Shlomo Ezagui

A Lack of Light and, Real Darkness

shraga kopstein

The central theme of Hanukkah is light. Through the 36 lights we kindle on Hanukkah, we connect with and draw from the primordial light that shone for 36 hours after Adam and Eve were created.

Big bonfires and great torches are not always necessary to address darkness, for even “a little light chases away much darkness.” While a stronger light is better than a weaker one, the principle is the same. Add a little light, and a lot of darkness is gone.

There are times, however, when real obstacles stand between the light and the darkness, a thick, impenetrable dark cloud separating “the sun, the earth, and its inhabitants.”

The same is true of each individual’s service: “And you shall be a light unto the nations. […] The candle of God is the soul of each person.”

In his or her mission to shine the light, a person can be challenged internally and externally with “distance” or actual “obstacles.”

“Distance” describes those things that are not forbidden according to the Torah and retain the potential for holiness when used for a Godly purpose. They are still far from it until it is used as something Holy.

When a person takes kosher ingredients and makes bread for the Shabbat table and, before eating, washes his hands and pronounces a blessing over the food, he has brought the light of Godliness and spirituality into what is otherwise darkness. Regular flour is transformed uplifted, and brought close as a vehicle for Godliness.

There are things God reveals to us that may be used as support and preparation to serve Him, like using a knife for circumcision or animals which, while unacceptable to be brought on the Altar, are kosher and may be eaten with the proper preparation.

Then, there are the actual “obstacles” to light; what God tells us is forbidden. There is no way to make “kosher” a pig. Stolen money can never be laundered into kosher money because its existence is a “black hole” an obstacle, and the antithesis of holiness.

The books of Chassidus discuss whether darkness is merely the absence of light or an actual existence and substance of darkness. The conclusion is that both are true in different ways. “God formed light and created darkness.” The ninth plague in Egypt, darkness, started as a lack of light and ended with “the substance of darkness.” People could not stand, and those standing could not sit.

We are always expected to light up the darkness. It is, therefore, imperative to know what level of darkness one is dealing with. Does it fit into the definition of real, substantive darkness? Adding light alone is not enough for these tangible manifestations of evil. Or is it the type of darkness defined merely as a lack of light? For this kind, the sole act of igniting positivity can force the negativity to dissipate.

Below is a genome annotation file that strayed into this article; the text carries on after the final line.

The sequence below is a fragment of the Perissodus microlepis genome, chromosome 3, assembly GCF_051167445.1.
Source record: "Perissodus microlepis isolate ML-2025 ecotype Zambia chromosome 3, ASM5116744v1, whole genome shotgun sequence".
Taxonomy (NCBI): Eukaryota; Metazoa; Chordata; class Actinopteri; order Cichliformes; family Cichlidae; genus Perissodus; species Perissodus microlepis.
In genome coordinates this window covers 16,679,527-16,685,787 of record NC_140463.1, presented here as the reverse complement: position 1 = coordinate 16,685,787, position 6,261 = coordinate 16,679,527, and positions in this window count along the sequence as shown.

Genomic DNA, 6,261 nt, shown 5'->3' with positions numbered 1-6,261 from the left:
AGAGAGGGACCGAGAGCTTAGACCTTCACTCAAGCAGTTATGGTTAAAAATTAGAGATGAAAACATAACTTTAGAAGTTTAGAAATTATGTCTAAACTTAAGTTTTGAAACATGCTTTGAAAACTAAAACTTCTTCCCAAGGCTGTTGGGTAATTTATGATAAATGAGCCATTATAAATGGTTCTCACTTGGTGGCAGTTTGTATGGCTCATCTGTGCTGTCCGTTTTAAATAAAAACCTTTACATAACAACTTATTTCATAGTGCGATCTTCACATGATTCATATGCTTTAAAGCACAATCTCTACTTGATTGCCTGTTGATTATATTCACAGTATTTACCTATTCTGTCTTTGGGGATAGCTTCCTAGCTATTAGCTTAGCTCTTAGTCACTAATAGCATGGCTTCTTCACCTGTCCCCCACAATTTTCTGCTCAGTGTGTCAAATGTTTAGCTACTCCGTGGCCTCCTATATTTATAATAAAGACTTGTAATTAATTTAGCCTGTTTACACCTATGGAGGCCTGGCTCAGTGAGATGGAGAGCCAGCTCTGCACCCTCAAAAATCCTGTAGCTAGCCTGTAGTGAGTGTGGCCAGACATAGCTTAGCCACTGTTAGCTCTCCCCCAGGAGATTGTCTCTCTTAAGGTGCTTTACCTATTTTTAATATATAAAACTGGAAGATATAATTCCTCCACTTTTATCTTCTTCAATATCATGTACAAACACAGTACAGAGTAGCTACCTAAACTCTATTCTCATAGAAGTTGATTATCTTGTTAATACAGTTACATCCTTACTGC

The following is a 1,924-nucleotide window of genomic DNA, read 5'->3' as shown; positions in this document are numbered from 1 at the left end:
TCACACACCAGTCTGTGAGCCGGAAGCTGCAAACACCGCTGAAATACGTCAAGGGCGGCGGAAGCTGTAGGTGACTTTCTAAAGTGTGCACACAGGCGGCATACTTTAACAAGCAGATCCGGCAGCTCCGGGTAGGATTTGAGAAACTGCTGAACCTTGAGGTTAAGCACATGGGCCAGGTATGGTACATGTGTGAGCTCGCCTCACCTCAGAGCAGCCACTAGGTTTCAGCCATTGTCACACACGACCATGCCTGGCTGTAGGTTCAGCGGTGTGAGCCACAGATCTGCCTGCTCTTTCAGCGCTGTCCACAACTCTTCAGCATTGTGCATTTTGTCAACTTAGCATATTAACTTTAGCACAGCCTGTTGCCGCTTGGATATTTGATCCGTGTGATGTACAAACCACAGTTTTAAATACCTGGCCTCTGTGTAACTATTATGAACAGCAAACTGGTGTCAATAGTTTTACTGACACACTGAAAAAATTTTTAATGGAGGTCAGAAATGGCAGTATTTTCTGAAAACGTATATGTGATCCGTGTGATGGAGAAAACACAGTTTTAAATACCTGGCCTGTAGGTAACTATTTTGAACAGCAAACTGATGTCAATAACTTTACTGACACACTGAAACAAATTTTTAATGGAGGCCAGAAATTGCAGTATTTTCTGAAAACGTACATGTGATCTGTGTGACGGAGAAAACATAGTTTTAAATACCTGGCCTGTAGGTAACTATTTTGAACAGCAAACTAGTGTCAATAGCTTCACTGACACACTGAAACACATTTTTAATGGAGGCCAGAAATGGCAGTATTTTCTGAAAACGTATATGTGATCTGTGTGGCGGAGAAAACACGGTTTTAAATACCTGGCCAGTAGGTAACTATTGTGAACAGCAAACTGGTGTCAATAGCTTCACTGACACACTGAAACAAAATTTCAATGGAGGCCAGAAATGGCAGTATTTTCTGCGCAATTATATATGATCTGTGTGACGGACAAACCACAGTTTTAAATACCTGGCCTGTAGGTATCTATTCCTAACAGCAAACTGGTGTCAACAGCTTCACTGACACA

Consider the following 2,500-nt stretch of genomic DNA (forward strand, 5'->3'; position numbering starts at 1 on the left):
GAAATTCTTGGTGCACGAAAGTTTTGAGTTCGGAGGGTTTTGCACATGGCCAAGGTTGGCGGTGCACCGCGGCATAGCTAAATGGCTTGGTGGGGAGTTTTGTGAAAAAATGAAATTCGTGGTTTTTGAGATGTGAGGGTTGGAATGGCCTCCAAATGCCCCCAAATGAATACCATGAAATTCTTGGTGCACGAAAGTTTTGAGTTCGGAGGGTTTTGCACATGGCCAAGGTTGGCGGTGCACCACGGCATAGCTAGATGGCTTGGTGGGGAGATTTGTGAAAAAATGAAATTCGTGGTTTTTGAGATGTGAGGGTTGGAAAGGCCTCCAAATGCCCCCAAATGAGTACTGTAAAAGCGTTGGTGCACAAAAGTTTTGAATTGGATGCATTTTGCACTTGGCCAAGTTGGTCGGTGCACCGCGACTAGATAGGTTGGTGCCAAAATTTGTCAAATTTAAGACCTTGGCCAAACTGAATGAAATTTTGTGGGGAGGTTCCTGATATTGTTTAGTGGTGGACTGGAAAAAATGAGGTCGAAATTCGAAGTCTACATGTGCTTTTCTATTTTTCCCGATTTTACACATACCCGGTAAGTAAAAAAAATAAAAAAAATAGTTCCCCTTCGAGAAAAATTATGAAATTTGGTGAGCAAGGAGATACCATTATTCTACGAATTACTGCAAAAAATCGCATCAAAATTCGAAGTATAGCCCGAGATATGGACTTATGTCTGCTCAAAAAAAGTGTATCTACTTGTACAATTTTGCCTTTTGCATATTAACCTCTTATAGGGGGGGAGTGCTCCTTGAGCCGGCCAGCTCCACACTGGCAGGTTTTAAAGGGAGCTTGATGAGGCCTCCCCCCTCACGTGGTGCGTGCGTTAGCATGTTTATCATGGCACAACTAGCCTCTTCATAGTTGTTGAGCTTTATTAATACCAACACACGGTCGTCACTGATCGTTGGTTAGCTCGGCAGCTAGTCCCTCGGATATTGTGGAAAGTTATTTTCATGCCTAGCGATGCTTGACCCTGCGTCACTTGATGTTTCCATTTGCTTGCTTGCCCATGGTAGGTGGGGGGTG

These two levels of darkness were addressed during the time of Hanukkah.

The Maccabees first had to fight the Greeks, who presented formidable and real darkness to the practice of our Godly spiritual Torah. Only after they were defeated and eliminated from Israel and the place of the Holy Temple, did the Maccabees approach the source of light, the menorah, and attempt to light it with the only substance that could and would bring light—pure olive oil untouched by the Greeks.

As a result of the above distinction between actual darkness and a lack of light, our sages recommend lighting the menorah “as the sun is setting” rather than when it is already dark outside. They say this to allude to the idea of using light to illuminate only the affected areas where a lack of light has caused it to dim.

Like with the original Hanukkah, King David instructs us in his Psalms to “turn away from darkness and do good.” Working on adding light will not always be enough to eliminate and address the darkness.

First, one must isolate and define what is clearly absolute darkness and eliminate it in whatever possible way. Only then can the second step be undertaken: to shine the world in pure light.

Our inner world, the foundation of dealing with all hardships in the outside world, and internal challenges to the soul’s light can be successfully overcome by studying the Torah: “For a mitzvah is a candle, and the Torah is light.” “When the evil inclination challenges you drag him to the study of Torah.”  Eventually, with the wisdom and guidance of our Holy Torah, all darkness will be eliminated.

Hanukah and the lighting of the menorah every night are very potent forces to help introduce more light and less darkness in our minds, hearts, and the world at large.

Chapter 283

About the Author
Rabbi Shlomo Ezagui is an author and lecturer. "A Spiritual Soul Book" ( & "Maimonides Advice for the 21st Century" ( In 1987, Rabbi Ezagui opened the first Chabad Center in Palm Beach County, Florida, and the first Orthodox Synagogue on the island of Palm Beach, Florida.
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